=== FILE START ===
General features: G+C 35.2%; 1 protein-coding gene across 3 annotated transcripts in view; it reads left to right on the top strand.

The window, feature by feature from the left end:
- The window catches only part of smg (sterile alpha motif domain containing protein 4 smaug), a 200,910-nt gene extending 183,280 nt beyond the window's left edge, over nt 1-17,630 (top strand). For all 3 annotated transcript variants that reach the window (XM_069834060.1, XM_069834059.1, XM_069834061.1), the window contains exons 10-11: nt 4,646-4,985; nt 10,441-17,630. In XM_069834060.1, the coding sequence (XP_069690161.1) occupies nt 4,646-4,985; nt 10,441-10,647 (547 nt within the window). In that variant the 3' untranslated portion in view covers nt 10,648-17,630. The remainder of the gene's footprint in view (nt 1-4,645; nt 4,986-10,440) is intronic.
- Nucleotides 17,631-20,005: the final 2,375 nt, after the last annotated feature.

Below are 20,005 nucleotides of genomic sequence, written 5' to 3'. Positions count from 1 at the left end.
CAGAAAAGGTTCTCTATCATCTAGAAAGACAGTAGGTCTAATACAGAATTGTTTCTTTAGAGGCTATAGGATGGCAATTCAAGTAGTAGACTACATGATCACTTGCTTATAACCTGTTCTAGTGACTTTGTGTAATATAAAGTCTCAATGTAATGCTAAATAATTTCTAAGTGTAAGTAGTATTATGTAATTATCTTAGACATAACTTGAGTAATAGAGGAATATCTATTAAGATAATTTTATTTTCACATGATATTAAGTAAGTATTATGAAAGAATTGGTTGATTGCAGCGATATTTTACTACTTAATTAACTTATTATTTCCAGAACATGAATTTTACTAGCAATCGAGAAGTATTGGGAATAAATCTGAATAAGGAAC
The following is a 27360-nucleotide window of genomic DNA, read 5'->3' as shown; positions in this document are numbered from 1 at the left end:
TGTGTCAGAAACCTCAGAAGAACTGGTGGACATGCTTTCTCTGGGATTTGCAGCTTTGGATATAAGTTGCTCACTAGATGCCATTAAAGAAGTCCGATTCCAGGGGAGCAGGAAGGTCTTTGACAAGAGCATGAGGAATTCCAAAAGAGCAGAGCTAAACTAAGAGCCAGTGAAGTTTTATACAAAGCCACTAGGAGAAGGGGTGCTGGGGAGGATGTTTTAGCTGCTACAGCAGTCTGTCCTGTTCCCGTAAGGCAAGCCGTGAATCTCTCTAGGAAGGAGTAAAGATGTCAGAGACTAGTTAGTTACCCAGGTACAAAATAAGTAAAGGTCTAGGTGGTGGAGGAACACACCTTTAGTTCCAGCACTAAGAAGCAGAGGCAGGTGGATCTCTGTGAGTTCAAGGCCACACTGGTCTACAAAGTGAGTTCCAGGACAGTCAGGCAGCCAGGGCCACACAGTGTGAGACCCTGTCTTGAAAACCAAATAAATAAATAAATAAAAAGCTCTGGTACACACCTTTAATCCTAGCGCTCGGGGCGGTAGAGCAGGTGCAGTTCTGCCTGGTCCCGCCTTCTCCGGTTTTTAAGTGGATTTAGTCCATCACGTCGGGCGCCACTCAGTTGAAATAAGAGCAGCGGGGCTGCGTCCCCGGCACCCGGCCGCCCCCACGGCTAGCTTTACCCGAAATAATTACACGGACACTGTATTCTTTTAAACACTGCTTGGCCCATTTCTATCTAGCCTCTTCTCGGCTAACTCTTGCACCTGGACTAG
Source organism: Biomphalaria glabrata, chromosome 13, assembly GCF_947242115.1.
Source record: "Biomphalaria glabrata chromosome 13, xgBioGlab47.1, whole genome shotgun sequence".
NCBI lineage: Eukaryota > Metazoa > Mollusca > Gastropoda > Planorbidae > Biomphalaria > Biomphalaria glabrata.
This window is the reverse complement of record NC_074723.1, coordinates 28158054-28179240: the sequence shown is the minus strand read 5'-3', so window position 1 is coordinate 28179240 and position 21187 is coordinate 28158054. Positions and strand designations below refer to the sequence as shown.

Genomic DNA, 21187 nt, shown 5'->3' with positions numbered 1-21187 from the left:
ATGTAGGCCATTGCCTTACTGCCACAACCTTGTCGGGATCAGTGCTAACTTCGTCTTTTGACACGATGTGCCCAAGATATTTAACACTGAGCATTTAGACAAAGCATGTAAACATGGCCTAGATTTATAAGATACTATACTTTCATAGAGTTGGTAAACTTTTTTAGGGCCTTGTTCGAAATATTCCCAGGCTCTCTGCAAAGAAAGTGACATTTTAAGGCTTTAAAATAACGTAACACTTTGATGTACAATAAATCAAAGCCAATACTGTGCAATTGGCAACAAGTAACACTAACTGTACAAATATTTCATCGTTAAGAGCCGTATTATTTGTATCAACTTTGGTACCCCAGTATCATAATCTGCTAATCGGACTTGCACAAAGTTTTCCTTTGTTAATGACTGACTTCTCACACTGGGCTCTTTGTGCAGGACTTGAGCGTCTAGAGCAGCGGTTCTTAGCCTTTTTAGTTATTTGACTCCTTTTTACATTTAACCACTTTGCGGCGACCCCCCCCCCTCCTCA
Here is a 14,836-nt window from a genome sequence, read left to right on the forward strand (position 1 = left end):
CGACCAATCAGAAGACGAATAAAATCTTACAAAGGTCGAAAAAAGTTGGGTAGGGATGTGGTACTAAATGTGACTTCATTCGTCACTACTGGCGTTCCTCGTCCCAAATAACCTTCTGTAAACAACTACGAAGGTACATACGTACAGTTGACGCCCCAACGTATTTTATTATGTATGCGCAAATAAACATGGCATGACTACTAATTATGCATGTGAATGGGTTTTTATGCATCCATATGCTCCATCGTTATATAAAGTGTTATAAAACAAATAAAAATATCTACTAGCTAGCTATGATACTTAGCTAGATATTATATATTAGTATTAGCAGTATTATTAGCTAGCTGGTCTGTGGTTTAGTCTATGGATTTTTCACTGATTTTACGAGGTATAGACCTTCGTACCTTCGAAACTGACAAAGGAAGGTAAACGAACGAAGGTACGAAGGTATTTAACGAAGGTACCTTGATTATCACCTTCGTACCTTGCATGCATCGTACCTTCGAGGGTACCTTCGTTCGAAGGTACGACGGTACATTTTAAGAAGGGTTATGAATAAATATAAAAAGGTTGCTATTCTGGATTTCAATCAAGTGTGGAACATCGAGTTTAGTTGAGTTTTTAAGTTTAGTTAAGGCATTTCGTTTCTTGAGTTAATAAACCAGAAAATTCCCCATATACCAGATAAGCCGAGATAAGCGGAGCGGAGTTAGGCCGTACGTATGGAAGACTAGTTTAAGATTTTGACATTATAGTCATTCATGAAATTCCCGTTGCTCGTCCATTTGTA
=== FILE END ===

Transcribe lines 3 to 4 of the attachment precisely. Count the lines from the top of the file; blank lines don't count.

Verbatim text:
- The window catches only part of smg (sterile alpha motif domain containing protein 4 smaug), a 200,910-nt gene extending 183,280 nt beyond the window's left edge, over nt 1-17,630 (top strand). For all 3 annotated transcript variants that reach the window (XM_069834060.1, XM_069834059.1, XM_069834061.1), the window contains exons 10-11: nt 4,646-4,985; nt 10,441-17,630. In XM_069834060.1, the coding sequence (XP_069690161.1) occupies nt 4,646-4,985; nt 10,441-10,647 (547 nt within the window). In that variant the 3' untranslated portion in view covers nt 10,648-17,630. The remainder of the gene's footprint in view (nt 1-4,645; nt 4,986-10,440) is intronic.
- Nucleotides 17,631-20,005: the final 2,375 nt, after the last annotated feature.